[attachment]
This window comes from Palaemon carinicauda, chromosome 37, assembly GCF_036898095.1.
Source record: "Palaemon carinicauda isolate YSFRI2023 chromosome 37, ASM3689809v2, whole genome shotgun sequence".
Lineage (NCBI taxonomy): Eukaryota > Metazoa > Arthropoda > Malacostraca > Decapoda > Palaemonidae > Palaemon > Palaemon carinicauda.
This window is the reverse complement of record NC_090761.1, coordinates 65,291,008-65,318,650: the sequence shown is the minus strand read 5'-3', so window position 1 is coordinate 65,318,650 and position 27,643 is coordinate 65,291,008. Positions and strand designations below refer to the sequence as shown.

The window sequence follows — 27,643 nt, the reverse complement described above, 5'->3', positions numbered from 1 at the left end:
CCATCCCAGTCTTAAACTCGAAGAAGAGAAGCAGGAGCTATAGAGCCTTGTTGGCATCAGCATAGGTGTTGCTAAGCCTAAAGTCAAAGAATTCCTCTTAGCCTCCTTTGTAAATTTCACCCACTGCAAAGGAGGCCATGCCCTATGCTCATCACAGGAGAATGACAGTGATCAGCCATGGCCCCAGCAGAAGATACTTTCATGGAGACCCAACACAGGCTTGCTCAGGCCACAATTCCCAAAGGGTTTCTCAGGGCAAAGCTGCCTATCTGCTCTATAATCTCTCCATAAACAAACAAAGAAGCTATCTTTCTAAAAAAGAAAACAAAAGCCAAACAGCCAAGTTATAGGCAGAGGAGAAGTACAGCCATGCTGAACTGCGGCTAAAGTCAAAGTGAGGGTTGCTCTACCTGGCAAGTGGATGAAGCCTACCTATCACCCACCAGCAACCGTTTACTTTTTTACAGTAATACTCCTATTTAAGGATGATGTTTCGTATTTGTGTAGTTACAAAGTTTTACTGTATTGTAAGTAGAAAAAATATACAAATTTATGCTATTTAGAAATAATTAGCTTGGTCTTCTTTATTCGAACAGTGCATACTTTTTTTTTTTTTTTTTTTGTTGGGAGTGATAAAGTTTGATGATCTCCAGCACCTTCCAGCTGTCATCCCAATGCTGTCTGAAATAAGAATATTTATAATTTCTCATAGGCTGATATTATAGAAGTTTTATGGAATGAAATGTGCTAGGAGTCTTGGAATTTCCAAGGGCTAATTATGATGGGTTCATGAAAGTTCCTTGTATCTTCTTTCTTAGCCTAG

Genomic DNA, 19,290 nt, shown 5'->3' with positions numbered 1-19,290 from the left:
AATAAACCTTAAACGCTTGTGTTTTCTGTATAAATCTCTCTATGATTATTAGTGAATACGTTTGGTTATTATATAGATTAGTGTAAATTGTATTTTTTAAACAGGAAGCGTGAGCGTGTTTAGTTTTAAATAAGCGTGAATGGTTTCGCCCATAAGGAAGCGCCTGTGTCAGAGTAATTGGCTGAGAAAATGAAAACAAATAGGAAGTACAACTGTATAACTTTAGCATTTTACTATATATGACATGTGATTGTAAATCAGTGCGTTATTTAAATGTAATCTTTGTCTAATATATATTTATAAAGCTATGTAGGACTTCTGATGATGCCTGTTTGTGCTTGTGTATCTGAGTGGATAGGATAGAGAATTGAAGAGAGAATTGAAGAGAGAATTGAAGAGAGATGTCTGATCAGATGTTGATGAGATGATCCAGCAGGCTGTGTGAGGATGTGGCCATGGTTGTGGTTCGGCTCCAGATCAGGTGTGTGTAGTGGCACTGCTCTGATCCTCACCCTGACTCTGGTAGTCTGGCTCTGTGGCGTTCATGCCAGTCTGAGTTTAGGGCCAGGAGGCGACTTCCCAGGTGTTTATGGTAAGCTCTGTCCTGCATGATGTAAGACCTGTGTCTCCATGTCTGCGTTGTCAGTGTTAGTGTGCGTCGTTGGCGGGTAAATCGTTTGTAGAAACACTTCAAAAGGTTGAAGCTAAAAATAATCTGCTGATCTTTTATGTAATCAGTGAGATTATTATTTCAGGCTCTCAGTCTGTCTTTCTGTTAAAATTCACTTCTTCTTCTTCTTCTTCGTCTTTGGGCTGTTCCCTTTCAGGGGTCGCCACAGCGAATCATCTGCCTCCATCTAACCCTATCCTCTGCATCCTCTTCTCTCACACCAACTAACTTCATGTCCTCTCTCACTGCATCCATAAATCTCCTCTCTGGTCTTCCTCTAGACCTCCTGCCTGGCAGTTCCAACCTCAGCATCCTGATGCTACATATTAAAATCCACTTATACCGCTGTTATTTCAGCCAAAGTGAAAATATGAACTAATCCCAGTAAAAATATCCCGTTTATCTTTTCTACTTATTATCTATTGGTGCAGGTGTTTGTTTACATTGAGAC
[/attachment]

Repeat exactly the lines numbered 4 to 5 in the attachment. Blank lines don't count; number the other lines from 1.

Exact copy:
This window is the reverse complement of record NC_090761.1, coordinates 65,291,008-65,318,650: the sequence shown is the minus strand read 5'-3', so window position 1 is coordinate 65,318,650 and position 27,643 is coordinate 65,291,008. Positions and strand designations below refer to the sequence as shown.

The window sequence follows — 27,643 nt, the reverse complement described above, 5'->3', positions numbered from 1 at the left end: